Private education is expensive. It always has been and probably always will be. What is less static is our nation’s relationship and reliance on credit. A couple of generations ago, earning a private college acceptance letter was not necessarily a golden ticket. Resources were gathered and if loans were taken they were most likely to cover gaps not to foot the bill. Those who could not gather the funds chose public universities instead.
Our national orientation towards credit and consumption has changed dramatically over the decades. “Affordability” has more to do with credit limits then bank accounts. It is easy to see how this philosophy migrates into the higher education arena. There is no other large purchase we make that maintains its value. Cars depreciate the moment you drive off the lot. Houses, well we’ve seen what can happen with housing. Perhaps impressionist (or Andy Warhol) pieces increase in value, but the insurance will kill you. Even diamonds and gold can fluctuate in value. But education is permanent. Add to that how sentimental people get around college (Hail to thee my alma mater) and about their children; and you’ve got yourself a low-sugar shopping experience.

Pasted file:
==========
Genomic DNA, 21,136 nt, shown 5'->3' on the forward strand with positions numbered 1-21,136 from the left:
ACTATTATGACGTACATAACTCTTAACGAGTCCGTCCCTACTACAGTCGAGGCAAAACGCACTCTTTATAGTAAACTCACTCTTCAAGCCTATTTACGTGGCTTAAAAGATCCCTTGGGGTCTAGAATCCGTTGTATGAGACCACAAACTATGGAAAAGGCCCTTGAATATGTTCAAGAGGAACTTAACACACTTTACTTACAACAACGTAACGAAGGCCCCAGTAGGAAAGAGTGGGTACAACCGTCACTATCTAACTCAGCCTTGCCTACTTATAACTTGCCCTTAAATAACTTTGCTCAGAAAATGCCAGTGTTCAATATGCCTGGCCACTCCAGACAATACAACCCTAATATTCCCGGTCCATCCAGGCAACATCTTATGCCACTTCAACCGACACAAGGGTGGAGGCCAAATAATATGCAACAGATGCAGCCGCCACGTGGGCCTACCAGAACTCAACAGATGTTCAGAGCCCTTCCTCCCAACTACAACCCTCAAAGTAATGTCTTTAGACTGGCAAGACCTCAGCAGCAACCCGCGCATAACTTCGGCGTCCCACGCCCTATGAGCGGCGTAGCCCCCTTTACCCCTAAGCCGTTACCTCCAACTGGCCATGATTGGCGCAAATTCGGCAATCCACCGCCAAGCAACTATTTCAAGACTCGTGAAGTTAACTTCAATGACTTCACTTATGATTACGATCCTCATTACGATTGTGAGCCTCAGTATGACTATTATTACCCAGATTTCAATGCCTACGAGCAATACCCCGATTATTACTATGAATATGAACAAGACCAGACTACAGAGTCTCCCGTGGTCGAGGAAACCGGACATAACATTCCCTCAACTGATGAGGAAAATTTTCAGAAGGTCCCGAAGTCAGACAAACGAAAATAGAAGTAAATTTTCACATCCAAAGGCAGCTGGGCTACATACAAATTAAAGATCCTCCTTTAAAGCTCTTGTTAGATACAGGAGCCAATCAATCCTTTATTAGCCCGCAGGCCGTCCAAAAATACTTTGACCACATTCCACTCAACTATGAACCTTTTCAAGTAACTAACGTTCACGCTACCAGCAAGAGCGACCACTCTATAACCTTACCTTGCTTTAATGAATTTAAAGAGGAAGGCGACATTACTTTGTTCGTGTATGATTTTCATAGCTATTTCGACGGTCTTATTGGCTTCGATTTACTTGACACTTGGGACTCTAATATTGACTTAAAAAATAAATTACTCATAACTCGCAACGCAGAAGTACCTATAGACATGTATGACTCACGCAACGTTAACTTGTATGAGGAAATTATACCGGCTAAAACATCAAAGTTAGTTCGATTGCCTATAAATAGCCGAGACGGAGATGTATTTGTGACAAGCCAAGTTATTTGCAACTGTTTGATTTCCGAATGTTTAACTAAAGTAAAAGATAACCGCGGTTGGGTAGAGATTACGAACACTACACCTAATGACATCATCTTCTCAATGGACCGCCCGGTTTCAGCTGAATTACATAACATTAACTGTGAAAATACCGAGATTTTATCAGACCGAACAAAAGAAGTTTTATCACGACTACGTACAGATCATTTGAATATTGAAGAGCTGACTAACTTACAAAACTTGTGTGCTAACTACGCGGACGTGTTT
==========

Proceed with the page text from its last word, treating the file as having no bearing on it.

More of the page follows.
There are people walking around with far more student debt than they can manage. No one will dispute that. Looking to private colleges to lower their costs, makes for great headlines but misses the point. The issue is actually not the cost of the private education; it’s the affordability. If the college chooses to charge a gazillion dollars a credit and there are people who can pay that amount, there’s no problem. The problem is with debt not cost. It’s time to take a good long hard look at the creditors and set limits. Grown people (with jobs!) have limits on how much they can borrow, children should as well.
We need to force the issue of educated consumerism. Community colleges and public colleges and universities are still quite reasonably priced (in the grand scheme of things.) Forgiving debt is not sustainable and ignores the real issue. Higher education is no different than any other purchase. The key is to find the most suitable choice within one’s budget.